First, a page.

Temporary exhibitions in the museum present prominent architects’ retrospectives and thematic selections of sculptures, photos, graphics, and other artwork. Here you can learn about naval architecture, for example, or take a fresh look at the familiar cityscape, for instance, at the way the famous Moscow buildings and metro stations were built and what they could have looked like. When you plan a visit to the museum, take a look at the What’s On section on its website.
Today the museum comprises three exhibition venues: EnfiladeRussian: Anfilada or Анфилада, RuinaRussian: Руина annex, and Aptekarsky OrderRussian: Aptekarskiy prikaz or Аптекарский приказ. The Enfilade is literally a succession of rooms with five-meter-high ceilings, authentic doors, parquet-work, and lamp shades. The building itself is an architectural landmark of the epoch of Russian classicism (18th century). It is a former estate of the noble family the Talyzins. It used to consist of the main building and two annexes. One of the annexes has survived and was given the poetic name Ruina"Ruin". It is one of the most romantic places in the museum. It has bare brickwork walls dating from previous centuries, no window frames (only window apertures instead) or floor coating (with wood covering running in all directions instead) – these half-ruins create a very special atmosphere for exhibitions.
The museum hosts lectures; there is a Children’s Centre where school students learn the basics of architecture. There are opportunities to take part in excursions both for children and adults.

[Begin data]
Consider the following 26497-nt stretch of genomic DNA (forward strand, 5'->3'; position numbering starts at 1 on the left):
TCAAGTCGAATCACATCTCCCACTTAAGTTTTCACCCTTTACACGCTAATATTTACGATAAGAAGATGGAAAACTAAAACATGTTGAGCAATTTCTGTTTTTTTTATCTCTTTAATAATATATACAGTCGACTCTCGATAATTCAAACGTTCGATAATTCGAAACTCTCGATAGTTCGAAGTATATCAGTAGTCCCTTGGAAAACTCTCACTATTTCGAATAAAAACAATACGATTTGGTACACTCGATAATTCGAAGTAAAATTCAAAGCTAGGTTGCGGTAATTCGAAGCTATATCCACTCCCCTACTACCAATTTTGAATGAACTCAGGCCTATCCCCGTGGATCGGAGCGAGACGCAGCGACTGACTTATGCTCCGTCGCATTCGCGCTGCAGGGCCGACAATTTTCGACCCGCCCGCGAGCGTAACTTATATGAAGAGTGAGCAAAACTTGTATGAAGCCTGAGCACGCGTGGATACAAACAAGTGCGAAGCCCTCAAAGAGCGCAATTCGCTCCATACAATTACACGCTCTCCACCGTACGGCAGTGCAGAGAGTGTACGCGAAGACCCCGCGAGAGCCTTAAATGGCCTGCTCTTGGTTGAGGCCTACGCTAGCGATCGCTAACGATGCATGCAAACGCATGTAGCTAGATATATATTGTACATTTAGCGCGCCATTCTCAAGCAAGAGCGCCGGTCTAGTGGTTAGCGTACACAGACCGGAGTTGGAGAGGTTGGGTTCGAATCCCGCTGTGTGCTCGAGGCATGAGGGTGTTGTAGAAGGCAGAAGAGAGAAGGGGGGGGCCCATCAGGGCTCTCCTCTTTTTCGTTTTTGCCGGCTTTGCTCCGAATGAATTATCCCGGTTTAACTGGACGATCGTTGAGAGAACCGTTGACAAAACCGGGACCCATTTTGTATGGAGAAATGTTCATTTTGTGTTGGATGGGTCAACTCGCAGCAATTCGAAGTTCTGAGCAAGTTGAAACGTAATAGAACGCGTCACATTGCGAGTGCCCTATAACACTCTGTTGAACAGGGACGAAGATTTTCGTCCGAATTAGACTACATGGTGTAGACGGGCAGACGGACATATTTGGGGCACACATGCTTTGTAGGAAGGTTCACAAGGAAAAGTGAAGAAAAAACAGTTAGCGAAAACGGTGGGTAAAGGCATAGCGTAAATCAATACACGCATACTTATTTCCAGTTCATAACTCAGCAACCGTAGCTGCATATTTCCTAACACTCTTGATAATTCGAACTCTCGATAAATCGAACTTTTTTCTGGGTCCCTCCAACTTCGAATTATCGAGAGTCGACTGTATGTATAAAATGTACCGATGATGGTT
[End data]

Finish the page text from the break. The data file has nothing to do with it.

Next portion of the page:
Virtual Museum of Architecture
Lacking an opportunity to open a large-scale permanent display, the museum has opened virtual access to its archives on the Internet. The project is called the Virtual Museum of ArchitectureRussian: Virtualnyi muzey arkhitektury or Виртуальный музей архитектуры. It is accessible at vma.muar.ru in two languages – Russian and English. It showcases the history of Russian architecture from the 10th to the 21st century. Each section tells the story of landmark constructions of a particular epoch, presents contemporary photos of monuments with selections of historical documents from the museum collection. An application for smartphones in Russian, English, German, French, and Chinese is also available. It offers 3D-excursions around mansions of old Moscow and long-gone monasteries of the Kremlin (Voznesensky and ChudovRussian: Вознесенский, Чудов) and lets you admire the aborted project of a giant construction process of the 20th century called the Palace of the SovietsRussian: Dvorets Sovetov or Дворец Советов.
Photo: The Museum’s Press office© 2016-2018 moscovery.com